It was a very hot day and the tour manager J├Ârgen Wiking, Johan Hasselberg and I were soaked in sweat. The bass player of the gig was Peter Jezewski, a very good singer and player of a famous Swedish Doo Wop band, The Boppers. He had listened closely to Chuck´s original recordings and was self confident until I told him to forget them. That’s when he started to sweat too. Then I showed him a little paper that I brought with the songs Chuck Berry used during the period of 1987-88 and the tempo, keys, but most important- how to play like Jim Marsala !!

Chuck Berry wanted to quit the tour without any money (understandable) and go home and things began to get very complicated for everyone. The promoter had to trade his very nice house to Chuck Berry and then he went bankrupt.

There were 800 people in the crowd, and a charming, house-owning Chuck Berry started out with Roll Over Beethoven and at the fist bars the nevous bass player played like the original recordings. Chuck immediately stared at him and showed him what he wanted -The Jim Marsala Beat !!

Of course Peter picked it up real fast and got a nice comment from Chuck-You got a fast eye !!


Can you put in words what it is about Chuck Berry that stirs you?

My passion for music starts with Rock & Roll and ends with Chuck Berry.  He is my greatest music inspiration. I studied all his live stuff since I was ten and learned a lot when I started playing guitar in my teens. I was a Chuck Berry nerd, I realized that when my older sister could remember and sing Chuck Berry´s lyrics better than me....

Chuck has fans all over, but I’d swear he has more per capita in Sweden than just about anywhere else. What’s going on there?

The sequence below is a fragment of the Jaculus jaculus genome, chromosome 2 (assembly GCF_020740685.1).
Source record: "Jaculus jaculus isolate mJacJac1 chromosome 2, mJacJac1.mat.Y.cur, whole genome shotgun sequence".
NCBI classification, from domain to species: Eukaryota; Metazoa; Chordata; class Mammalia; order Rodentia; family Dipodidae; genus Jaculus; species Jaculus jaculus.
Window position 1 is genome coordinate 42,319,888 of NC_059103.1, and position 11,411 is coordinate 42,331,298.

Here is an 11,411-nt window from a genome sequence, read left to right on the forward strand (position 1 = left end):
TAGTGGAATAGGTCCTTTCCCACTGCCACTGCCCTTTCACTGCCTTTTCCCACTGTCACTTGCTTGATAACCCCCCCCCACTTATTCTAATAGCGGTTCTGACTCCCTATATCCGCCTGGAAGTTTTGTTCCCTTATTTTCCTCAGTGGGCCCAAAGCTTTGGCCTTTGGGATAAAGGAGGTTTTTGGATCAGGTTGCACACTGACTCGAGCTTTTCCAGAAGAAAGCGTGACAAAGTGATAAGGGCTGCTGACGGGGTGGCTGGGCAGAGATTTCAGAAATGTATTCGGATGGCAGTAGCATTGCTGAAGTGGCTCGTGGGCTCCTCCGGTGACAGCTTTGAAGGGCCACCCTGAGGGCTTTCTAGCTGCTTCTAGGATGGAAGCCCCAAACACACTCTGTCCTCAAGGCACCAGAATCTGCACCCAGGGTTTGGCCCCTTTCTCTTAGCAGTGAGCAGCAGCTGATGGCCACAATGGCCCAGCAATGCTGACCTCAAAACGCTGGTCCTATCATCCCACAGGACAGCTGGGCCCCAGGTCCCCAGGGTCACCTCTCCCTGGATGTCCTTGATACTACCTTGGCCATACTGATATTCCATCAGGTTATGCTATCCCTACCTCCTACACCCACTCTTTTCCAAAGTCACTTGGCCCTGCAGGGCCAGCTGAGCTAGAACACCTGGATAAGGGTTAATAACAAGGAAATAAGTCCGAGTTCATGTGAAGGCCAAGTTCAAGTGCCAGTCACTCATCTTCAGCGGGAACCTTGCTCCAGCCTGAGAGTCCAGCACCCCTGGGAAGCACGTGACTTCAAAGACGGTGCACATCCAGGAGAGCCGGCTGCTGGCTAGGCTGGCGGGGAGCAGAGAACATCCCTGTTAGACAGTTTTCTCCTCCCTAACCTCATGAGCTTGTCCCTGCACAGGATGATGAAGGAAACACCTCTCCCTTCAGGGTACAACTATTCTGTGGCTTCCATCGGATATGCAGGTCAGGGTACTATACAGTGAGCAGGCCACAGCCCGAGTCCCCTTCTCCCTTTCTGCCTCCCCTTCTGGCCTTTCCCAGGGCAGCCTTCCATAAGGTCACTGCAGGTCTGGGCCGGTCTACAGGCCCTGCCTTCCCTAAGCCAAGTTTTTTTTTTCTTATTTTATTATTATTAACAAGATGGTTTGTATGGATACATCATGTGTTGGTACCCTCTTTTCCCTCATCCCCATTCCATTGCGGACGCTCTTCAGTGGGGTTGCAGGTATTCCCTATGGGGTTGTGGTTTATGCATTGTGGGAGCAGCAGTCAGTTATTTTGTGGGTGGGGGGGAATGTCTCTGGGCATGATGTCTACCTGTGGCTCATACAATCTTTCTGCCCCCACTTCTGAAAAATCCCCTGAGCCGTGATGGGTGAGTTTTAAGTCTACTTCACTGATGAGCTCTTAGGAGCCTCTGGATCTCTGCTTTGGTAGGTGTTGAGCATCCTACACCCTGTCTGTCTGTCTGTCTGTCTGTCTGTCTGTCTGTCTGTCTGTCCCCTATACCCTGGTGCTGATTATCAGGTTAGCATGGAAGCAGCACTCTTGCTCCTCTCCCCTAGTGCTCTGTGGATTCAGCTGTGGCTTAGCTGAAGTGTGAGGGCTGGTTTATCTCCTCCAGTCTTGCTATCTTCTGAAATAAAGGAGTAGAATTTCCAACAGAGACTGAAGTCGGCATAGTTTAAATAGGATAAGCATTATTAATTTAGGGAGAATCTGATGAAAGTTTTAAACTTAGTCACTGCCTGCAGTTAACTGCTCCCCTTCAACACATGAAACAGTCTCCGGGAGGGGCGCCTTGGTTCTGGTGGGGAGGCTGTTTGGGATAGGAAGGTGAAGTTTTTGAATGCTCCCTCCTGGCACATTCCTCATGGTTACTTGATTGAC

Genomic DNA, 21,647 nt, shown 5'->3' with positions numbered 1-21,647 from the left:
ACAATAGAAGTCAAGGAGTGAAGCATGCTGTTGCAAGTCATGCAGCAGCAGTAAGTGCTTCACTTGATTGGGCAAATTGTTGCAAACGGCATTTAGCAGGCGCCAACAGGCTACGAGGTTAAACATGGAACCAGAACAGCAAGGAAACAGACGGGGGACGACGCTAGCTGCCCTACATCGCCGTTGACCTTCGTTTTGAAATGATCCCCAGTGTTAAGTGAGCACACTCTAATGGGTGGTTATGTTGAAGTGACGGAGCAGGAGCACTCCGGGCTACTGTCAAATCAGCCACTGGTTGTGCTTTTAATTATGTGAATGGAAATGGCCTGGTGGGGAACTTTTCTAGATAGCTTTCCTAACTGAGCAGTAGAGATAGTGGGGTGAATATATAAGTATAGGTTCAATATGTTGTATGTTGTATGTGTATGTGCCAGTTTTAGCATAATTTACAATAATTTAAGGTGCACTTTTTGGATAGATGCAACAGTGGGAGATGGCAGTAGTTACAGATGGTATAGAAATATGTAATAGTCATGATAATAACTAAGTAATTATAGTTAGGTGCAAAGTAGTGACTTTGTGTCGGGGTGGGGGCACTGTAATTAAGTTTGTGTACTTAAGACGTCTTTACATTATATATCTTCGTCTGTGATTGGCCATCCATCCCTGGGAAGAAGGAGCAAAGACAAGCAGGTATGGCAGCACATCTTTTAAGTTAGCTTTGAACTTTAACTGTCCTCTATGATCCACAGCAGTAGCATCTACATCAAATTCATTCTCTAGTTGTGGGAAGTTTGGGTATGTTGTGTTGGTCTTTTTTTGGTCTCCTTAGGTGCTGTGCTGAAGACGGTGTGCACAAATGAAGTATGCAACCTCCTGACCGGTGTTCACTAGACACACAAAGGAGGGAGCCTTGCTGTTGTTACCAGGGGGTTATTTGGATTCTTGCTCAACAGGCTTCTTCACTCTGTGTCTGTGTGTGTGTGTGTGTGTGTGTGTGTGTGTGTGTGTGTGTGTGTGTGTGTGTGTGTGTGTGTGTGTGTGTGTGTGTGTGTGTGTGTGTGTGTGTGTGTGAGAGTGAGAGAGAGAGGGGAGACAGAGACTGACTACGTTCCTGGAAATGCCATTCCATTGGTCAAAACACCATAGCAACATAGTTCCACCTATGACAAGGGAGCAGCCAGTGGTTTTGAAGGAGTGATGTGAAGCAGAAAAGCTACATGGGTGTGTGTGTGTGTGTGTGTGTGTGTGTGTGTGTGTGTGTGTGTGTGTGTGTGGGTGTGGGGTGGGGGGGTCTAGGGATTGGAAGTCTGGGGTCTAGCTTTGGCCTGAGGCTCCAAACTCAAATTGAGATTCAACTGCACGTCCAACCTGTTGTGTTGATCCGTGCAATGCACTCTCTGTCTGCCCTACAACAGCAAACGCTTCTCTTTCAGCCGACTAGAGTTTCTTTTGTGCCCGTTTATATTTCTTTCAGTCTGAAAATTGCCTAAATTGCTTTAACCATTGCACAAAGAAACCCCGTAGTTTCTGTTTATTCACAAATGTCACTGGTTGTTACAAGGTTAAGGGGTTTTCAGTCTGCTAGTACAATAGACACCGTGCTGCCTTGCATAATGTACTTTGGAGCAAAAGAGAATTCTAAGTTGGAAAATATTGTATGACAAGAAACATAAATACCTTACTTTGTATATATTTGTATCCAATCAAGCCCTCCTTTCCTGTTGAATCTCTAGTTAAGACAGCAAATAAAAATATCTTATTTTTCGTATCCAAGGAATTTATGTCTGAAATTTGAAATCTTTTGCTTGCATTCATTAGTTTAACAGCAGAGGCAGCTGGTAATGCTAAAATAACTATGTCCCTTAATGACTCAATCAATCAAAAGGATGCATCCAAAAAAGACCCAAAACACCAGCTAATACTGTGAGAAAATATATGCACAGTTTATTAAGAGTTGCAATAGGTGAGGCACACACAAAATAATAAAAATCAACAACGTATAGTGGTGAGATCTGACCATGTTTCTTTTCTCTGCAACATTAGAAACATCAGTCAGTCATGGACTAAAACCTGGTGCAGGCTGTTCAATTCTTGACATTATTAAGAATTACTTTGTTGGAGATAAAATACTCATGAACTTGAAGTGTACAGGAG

The Swedish people love everything of America. From the fifties we picked up the good life of having a nice car to cruise with. That created a new teenage culture named "raggare"=cruisers.

They also picked up the American music of the fifties listening to Radio Luxemburg during the nights. The Swedish radio then was monopoly, strict deciding what people should hear, and was far away from letting rock & roll go. Not very many people in Sweden did know of Chuck Berry in the fifties, Elvis Presley was well known, having good distribution, but in the late fifties/early sixties some Chuck Berry recordings found their way, and at that time NOTHING could be more cool than having a guitar and playing some rock & roll.The young people of Sweden found their favorites in Elvis, Jerry Lee, Gene Vincent, Fats Domino but the guy with all the fast songs and a guitar sounding like a ringing a bell was the MAN !

In the sixties almost every guy wanted to have a guitar, playing in the front of a band in Sweden.  Some learned his stuff from the Rolling Stones and the Beatles, but many searched for the roots and there he was, the man who started it all, everyone's hero- the MIGHTY CHUCK BERRY, doing it so much better than his followers.

The Swedish press has always been rough on Chuck. (90 percent of the reporters are lousy musicians who can’t understand why people don´t love to hear them!) That makes Chuck Berry even bigger in the people’s eyes and he´s always been popular among his loyal fans. Especially among musicians and US.car lovers-- and they are many.

If you had a single topic you could talk to Chuck Berry about for a time, what would it be?

If I could talk about anything with Chuck Berry I think it would be his inspirations in music. The guy is so smart and multitalented and picked up so much in short time it is almost unbelievable. To this day he is wise and sharp as an knife, (and still can teach a promoter how to keep a contract....).